Rehabilitation of Downtown, One Building at a Time: Part II

Our second in a two-part program begun in June, Historic Staunton Foundation’s Brown Bag Walking Tour for September will again focus on the theme “rehabilitation of downtown, one building at a time”. We will hear about the process of rehabilitating three different, historically commercial buildings from the perspective of the owner / developer. Two of…

Rehabilitation of Downtown, One Building at a Time: Part II

Historic Staunton Foundation’s Brown Bag Walking Tour for June will focus on the rehabilitation of downtown, one building at a time.  We will hear about the process of rehabilitating two different, historically commercial buildings on Middlebrook Road, from the perspective of the owner / developer.  Each of the buildings we will tour were carefully and…

Tannehill

Our second walking tour of the 2016 Staunton’s Neighborhood Brown Bag Series looks at the arrangement of streets and buildings of the Tannehill / Wheat neighborhood.  Located to the west of Bridge Street, between the railroad tracks to the north and Maple Street to the south, Tannehill / Wheat includes several variations on both residential…

Sunnyside

The Sunnyside neighborhood (adjacent to the Stuart Addition Historic District) is a historically African American community with a vibrant history and culture.    This close-knit neighborhood was a very important part of Staunton with its businesses, churches and connections to the surrounding institutions.   This area also included a theater, grocery stores, “clubs”,  a T.J. Collins designed…

Autohoods

The impact of the development of the automobile on architecture, neighborhood streets, and site design was profound for our community. Central and Greenville Avenues include along their length neighborhoods rich with automobile-centric architecture. Frank Strassler, HSF Executive Director will lead us on a discussion of these “Autohoods” within Staunton’s central districts. We hope you can…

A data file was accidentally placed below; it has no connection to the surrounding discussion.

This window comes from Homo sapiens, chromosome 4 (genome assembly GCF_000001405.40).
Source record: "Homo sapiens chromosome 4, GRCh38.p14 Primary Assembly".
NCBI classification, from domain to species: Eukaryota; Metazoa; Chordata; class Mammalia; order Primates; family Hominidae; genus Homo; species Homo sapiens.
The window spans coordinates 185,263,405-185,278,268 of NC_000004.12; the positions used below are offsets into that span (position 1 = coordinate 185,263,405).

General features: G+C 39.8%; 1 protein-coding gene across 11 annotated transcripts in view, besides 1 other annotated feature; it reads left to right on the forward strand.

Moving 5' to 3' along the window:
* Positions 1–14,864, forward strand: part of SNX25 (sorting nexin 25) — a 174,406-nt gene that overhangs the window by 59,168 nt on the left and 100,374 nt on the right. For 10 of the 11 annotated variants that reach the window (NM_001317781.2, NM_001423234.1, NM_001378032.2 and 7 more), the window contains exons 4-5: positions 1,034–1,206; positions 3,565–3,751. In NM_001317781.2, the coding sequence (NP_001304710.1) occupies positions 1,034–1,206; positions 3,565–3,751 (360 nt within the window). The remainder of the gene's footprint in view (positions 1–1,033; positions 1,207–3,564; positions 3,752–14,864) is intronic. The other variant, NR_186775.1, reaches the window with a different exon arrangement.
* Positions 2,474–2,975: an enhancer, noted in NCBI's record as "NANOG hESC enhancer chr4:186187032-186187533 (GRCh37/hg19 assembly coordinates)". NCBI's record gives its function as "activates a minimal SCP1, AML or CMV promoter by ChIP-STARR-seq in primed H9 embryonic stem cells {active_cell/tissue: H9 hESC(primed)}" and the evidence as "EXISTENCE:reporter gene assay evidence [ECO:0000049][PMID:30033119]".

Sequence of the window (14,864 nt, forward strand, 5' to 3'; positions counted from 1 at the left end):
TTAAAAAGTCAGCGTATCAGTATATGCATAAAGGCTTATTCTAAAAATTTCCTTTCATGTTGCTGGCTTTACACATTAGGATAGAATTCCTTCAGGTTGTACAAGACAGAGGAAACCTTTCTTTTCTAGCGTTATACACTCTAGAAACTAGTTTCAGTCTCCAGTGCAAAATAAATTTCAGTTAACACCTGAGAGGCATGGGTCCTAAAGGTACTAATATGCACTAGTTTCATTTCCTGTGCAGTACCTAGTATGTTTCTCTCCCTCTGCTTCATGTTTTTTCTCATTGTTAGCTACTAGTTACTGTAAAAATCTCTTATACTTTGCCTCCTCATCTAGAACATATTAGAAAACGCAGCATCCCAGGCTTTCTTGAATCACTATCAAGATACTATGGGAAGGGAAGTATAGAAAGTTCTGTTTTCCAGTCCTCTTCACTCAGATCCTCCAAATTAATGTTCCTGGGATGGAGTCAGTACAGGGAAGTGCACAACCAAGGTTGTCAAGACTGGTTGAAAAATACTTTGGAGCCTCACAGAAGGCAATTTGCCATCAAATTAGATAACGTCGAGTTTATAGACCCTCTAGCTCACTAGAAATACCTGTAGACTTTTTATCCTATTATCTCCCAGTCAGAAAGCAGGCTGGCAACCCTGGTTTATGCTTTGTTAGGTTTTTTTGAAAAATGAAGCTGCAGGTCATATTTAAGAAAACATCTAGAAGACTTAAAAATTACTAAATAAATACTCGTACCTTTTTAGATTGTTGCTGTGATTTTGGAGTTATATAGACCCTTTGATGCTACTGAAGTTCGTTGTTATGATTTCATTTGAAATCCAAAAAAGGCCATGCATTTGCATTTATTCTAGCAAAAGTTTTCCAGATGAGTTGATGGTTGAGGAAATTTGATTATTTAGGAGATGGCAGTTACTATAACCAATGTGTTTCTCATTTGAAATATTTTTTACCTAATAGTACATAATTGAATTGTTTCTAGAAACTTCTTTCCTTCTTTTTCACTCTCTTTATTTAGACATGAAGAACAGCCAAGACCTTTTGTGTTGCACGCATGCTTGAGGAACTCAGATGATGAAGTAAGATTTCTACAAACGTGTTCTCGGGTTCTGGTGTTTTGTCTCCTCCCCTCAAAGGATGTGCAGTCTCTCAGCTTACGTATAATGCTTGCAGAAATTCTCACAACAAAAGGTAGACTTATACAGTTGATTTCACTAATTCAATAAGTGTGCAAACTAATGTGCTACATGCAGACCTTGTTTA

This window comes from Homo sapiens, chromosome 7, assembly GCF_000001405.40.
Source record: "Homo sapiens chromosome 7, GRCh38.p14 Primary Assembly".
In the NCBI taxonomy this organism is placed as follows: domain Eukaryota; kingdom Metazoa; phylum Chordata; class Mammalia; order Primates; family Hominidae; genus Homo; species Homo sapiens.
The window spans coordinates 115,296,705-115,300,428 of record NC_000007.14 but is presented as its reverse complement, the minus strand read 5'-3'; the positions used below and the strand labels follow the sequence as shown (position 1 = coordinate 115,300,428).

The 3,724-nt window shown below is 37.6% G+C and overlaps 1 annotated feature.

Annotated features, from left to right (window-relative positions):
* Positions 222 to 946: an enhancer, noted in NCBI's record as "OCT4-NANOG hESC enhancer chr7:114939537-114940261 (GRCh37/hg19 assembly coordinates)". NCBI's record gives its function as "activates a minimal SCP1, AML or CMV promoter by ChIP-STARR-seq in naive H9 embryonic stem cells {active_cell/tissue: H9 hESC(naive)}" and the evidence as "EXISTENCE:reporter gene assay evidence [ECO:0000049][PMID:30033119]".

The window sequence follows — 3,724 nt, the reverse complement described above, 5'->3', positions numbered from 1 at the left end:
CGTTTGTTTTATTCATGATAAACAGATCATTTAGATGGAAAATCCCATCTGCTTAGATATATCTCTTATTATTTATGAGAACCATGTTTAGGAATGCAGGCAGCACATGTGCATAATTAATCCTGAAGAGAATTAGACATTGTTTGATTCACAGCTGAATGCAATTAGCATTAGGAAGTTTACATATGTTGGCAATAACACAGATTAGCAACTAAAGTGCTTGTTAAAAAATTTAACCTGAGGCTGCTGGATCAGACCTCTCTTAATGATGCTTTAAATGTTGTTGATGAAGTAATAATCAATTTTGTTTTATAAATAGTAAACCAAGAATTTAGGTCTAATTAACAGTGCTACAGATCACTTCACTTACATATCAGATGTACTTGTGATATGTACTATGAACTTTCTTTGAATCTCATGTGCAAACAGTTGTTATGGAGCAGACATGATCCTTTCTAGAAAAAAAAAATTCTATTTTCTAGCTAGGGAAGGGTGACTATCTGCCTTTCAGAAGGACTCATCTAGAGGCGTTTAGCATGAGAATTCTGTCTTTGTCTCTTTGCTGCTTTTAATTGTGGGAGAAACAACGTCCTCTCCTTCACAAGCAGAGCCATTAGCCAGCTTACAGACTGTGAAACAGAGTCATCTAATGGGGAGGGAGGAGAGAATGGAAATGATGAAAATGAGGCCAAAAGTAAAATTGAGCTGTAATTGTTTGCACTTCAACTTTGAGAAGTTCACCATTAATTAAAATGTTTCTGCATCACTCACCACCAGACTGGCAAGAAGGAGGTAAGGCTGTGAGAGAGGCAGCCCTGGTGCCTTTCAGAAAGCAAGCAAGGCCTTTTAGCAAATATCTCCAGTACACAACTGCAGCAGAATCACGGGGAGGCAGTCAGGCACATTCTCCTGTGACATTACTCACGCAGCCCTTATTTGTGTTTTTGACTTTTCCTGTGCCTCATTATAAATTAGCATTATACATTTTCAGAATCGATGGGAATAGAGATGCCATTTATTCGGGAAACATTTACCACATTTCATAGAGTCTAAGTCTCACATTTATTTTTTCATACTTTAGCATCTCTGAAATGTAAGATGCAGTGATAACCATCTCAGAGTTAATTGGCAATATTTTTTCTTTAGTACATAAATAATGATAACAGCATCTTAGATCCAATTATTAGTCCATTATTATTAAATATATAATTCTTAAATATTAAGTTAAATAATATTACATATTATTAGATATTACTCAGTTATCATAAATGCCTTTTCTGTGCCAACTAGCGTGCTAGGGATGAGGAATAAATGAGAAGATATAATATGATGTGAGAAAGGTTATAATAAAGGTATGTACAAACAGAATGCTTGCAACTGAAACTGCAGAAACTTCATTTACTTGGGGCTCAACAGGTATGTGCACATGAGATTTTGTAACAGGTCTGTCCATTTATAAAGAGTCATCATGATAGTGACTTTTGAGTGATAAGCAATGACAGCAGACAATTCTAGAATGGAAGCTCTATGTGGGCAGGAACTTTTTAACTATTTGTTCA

The Development and Neighborhood Transition of the Female Academy

How did Madison Place, a block-long street on the south side of the Newtown Historic District, come about? Join us for “The Development and Neighborhood Transition of the Female Academy.” HSF Board Director Paula Rau will describe the establishment and ultimate closing of the Female Academy and how this history impacted the adjacent neighborhood. We will…

2015 Holiday House Tour: Neighborhood Tour

  This month’s Preservation Brown Bag Walk will focus on the lofts and homes featured in our 43rd Annual Holiday House Tour on December 5th and 6th. The 2015 tour spans three historic districts: Beverley, Newtown, and the Wharf Historic District as the central connector. Historically each building had its purpose as warehouses, retail stores, offices, and…

Sears Hill

The development of Sears Hill as a residential neighborhood took place in three phases that coincided with the growth of Staunton. The first was spurred in part, by its proximity to the major employers of the working and middle classes. Sears Hill is located immediately south of the C&O Railroad tracks and the commercial downtown…

Uniontown

  Uniontown – a small African American community located east of Staunton –  was settled predominately by African Americans immediately after the Civil War. The community included the former Federal Cemetery (known today as the National Cemetery) which was established during the federal occupation of Virginia at the conclusion of the Civil War. During the…

West End & Booker T. Washington Community Center”

The Preservation Brown Bag Series continues its focus on Staunton neighborhoods with a look at the West End neighborhood’s Booker T. Washington Community Center – formerly Booker T. Washington High School.  An example of the successful preservation of a building central to the West End community, the re-use of the Center has helped sustain the physical structure,…